The US technology giant shared the private information of 3.3 million consumers without their approval, the South Korean authorities said.
The Personal Information Protection Commission (PIPC) stated the US firm shared data of 3.3 million from its 18 million consumers in Korea to other businesses without their approval between May 2012 to June 2018.
Info shared by Facebook is comprised of users’ titles, academic background, job history, hometown, and connection status.
When users were logged in to other third-party programs with their Facebook accounts, their advice along with those of the buddies was shared with all the services that they had been using, the PIPC explained.
These friends were unaware that their information has been shared with these services without their consent, it stated.
“A user consented to share their advice with a specific service once they logged in using their Facebook accounts.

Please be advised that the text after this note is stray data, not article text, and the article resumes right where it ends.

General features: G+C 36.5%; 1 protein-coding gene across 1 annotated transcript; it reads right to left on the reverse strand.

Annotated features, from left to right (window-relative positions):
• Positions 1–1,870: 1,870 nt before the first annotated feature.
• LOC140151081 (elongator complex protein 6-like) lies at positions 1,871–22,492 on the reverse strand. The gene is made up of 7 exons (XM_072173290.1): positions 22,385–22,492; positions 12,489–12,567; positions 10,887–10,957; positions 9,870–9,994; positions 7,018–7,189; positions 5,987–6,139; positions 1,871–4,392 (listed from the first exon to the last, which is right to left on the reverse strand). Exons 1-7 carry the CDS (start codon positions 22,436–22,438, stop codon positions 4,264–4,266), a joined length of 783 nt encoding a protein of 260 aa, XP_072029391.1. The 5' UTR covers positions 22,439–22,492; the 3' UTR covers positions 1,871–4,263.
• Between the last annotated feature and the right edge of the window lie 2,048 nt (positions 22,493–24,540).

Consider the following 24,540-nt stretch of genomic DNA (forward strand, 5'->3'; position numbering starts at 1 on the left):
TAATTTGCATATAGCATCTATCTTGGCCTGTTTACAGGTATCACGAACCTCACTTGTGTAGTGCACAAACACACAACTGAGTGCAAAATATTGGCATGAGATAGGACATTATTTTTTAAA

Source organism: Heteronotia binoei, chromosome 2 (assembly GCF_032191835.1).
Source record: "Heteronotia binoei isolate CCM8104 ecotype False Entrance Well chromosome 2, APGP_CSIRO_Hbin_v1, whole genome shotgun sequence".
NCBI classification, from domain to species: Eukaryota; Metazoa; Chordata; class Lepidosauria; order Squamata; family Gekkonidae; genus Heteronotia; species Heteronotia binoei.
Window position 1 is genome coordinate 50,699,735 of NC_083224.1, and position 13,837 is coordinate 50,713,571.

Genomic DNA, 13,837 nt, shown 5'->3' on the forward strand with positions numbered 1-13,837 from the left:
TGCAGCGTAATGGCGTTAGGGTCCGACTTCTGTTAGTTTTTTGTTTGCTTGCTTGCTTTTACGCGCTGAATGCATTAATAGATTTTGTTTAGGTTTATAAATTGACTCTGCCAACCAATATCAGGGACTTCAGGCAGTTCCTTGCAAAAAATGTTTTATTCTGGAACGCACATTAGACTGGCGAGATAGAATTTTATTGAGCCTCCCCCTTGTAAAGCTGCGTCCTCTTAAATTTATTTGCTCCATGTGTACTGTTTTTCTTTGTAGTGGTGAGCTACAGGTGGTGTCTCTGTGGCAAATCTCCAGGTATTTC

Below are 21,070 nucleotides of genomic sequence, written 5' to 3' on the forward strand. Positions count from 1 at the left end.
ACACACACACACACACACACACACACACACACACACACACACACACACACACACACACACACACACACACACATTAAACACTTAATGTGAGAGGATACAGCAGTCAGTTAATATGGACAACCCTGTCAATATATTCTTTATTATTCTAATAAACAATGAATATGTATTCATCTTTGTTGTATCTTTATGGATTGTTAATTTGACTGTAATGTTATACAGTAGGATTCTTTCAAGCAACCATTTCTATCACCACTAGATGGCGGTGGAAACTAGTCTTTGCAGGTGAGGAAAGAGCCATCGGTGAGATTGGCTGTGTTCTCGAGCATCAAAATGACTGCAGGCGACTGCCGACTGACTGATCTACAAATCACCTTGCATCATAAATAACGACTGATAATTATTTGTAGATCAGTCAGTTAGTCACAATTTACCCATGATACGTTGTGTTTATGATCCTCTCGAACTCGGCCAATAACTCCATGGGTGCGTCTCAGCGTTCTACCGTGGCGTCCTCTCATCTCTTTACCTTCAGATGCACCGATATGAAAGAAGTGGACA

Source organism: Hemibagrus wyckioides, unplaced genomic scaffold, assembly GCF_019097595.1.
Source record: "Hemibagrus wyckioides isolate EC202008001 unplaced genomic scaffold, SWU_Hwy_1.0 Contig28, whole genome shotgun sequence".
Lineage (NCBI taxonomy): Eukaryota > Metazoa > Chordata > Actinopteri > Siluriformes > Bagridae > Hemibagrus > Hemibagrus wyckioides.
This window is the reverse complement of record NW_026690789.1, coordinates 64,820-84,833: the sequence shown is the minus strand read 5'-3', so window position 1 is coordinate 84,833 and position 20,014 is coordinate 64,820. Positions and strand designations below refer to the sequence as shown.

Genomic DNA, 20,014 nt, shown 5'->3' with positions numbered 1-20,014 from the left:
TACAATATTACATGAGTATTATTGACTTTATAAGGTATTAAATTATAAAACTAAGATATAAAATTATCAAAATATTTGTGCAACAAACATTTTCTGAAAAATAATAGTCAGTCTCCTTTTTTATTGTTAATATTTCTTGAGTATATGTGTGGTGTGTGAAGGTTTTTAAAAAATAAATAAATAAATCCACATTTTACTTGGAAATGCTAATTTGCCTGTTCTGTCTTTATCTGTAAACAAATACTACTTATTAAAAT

On the other hand, the consumer’s buddies did not, and they had been unaware that their information was being shared,” the commission stated.
These third-party programs than used the information offered by Facebook without consumers’ consent to create customized ads to show on social networking support.
Facebook finally made unfair gains by sharing consumer information without their approval, the PIPC explained.
Facebook also saved user password information with no encryption, and did not regularly notify users once the business accessed their information, it included.
The commission also stated Facebook turned in bogus or incomplete records throughout the analysis.
This made deciding on the precise extent of the firm’s offenses hard and hampered investigations,” it said. Facebook was fined an extra 66 million won to get all these obstructions.
Even though the criminal complaint filed with the commission was”regrettable”, it stated it will react after fully assessing the commission’s conclusion.
The investigation from the US technology giant began in 2018 from the Korea Communication Commission, the nation’s telecommunication regulator, in the aftermath of that the Cambridge Analytica scandal. The ruler gave the situation to PIPC.